[8, 36]. However, recent works tend to prefer a sequential combination instead (unsupervised pretraining, supervised fine-tuning) [4, 5], possibly because it prevents the unsupervised loss from being disruptive in the late stages of training. A related endeavor to unsupervised learning is developing models that work with weaker forms of supervision [2, 41]. This reduces the human burden only somewhat and pays a price in model performance.

Recently, self-supervision has emerged as a new flavor of unsupervised learning [4, 39]. The key observation is that perhaps part of the benefit of labeled data is that it leads to using a discriminative loss. This type of loss may be better suited for representation learning than, for instance, a reconstruction or likelihood-based loss. Self-supervision is a way to use a discriminative loss on unlabeled data by partitioning each input sample in two, predicting the parts’ association. We focus on self-supervised colorization [21, 43], where each image is split into its intensity and its color, using the former to predict the latter.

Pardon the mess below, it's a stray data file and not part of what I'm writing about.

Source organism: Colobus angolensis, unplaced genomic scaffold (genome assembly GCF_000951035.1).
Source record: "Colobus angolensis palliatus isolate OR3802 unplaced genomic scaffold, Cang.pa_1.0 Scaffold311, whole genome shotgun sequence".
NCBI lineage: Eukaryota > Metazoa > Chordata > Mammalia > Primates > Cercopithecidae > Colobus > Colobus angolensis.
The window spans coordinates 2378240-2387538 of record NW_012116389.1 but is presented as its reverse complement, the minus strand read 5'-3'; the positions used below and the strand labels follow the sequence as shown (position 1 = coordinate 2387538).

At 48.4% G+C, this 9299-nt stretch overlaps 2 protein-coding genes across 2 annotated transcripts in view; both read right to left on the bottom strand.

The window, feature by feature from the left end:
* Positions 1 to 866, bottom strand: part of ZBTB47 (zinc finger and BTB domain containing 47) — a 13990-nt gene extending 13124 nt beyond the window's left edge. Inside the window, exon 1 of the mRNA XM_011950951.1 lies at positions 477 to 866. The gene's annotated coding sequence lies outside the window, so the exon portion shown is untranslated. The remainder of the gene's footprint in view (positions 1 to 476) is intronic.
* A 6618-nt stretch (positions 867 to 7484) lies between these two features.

Our main contributions to self-supervision are:

  • State-of-the-art results on VOC 2007 Classification and VOC 2012 Segmentation, among methods that do not use ImageNet labels.

  • The first in-depth analysis of self-supervision via colorization. We study the impact of loss, network architecture and training details, showing that there are many important aspects that influence results.

  • An empirical study of various formulations of ImageNet pretraining and how they compare to self-supervision.

2 Related work

In our work on replacing classification-based pretraining for downstream supervised tasks, the first thing to consider is clever network initializations. Networks that are initialized to promote uniform scale of activations across layers, converge more easily and faster [7, 10]. The uniform scale however is only statistically predicted given broad data assumptions, so this idea can be taken one step further by looking at the activations of actual data and normalizing [24]. Using some training data to initialize weights blurs the line between initialization and unsupervised pretraining. For instance, using layer-wise -means clustering [3, 20] should be considered unsupervised pretraining, even though it may be a particularly fast one.